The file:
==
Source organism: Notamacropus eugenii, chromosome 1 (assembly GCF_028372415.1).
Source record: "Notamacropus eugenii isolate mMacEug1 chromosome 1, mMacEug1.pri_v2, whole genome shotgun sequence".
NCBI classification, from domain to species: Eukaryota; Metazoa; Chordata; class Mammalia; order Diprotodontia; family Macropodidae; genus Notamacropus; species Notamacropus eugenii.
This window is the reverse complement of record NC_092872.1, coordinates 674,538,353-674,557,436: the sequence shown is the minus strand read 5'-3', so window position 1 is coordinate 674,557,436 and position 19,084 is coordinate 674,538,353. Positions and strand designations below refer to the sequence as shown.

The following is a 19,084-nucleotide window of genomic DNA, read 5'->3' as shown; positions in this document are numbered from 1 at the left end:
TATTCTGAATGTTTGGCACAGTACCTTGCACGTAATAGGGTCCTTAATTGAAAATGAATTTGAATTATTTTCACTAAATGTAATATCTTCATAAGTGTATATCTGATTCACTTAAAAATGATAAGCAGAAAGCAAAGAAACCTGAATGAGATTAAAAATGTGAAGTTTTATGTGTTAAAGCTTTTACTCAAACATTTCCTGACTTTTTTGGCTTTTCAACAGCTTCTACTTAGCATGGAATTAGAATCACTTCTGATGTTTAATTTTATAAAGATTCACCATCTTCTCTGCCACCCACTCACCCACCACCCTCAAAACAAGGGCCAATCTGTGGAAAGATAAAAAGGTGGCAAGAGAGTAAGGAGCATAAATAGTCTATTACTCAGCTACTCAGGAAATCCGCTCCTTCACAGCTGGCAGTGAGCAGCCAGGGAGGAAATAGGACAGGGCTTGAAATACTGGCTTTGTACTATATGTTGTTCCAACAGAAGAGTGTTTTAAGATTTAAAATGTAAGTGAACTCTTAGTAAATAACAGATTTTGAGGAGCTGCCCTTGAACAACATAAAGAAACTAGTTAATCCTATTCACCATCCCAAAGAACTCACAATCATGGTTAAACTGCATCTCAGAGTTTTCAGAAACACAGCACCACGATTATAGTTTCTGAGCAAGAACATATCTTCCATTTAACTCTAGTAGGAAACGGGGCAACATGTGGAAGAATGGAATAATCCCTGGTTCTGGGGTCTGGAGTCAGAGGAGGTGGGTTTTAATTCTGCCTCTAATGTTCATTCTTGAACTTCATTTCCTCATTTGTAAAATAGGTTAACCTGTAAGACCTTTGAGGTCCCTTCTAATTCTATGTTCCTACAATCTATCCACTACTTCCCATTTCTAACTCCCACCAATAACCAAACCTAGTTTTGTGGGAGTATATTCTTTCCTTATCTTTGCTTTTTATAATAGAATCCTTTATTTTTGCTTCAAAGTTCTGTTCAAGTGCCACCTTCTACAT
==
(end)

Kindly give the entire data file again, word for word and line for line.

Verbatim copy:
Source organism: Notamacropus eugenii, chromosome 1 (assembly GCF_028372415.1).
Source record: "Notamacropus eugenii isolate mMacEug1 chromosome 1, mMacEug1.pri_v2, whole genome shotgun sequence".
NCBI classification, from domain to species: Eukaryota; Metazoa; Chordata; class Mammalia; order Diprotodontia; family Macropodidae; genus Notamacropus; species Notamacropus eugenii.
This window is the reverse complement of record NC_092872.1, coordinates 674,538,353-674,557,436: the sequence shown is the minus strand read 5'-3', so window position 1 is coordinate 674,557,436 and position 19,084 is coordinate 674,538,353. Positions and strand designations below refer to the sequence as shown.

The following is a 19,084-nucleotide window of genomic DNA, read 5'->3' as shown; positions in this document are numbered from 1 at the left end:
TATTCTGAATGTTTGGCACAGTACCTTGCACGTAATAGGGTCCTTAATTGAAAATGAATTTGAATTATTTTCACTAAATGTAATATCTTCATAAGTGTATATCTGATTCACTTAAAAATGATAAGCAGAAAGCAAAGAAACCTGAATGAGATTAAAAATGTGAAGTTTTATGTGTTAAAGCTTTTACTCAAACATTTCCTGACTTTTTTGGCTTTTCAACAGCTTCTACTTAGCATGGAATTAGAATCACTTCTGATGTTTAATTTTATAAAGATTCACCATCTTCTCTGCCACCCACTCACCCACCACCCTCAAAACAAGGGCCAATCTGTGGAAAGATAAAAAGGTGGCAAGAGAGTAAGGAGCATAAATAGTCTATTACTCAGCTACTCAGGAAATCCGCTCCTTCACAGCTGGCAGTGAGCAGCCAGGGAGGAAATAGGACAGGGCTTGAAATACTGGCTTTGTACTATATGTTGTTCCAACAGAAGAGTGTTTTAAGATTTAAAATGTAAGTGAACTCTTAGTAAATAACAGATTTTGAGGAGCTGCCCTTGAACAACATAAAGAAACTAGTTAATCCTATTCACCATCCCAAAGAACTCACAATCATGGTTAAACTGCATCTCAGAGTTTTCAGAAACACAGCACCACGATTATAGTTTCTGAGCAAGAACATATCTTCCATTTAACTCTAGTAGGAAACGGGGCAACATGTGGAAGAATGGAATAATCCCTGGTTCTGGGGTCTGGAGTCAGAGGAGGTGGGTTTTAATTCTGCCTCTAATGTTCATTCTTGAACTTCATTTCCTCATTTGTAAAATAGGTTAACCTGTAAGACCTTTGAGGTCCCTTCTAATTCTATGTTCCTACAATCTATCCACTACTTCCCATTTCTAACTCCCACCAATAACCAAACCTAGTTTTGTGGGAGTATATTCTTTCCTTATCTTTGCTTTTTATAATAGAATCCTTTATTTTTGCTTCAAAGTTCTGTTCAAGTGCCACCTTCTACAT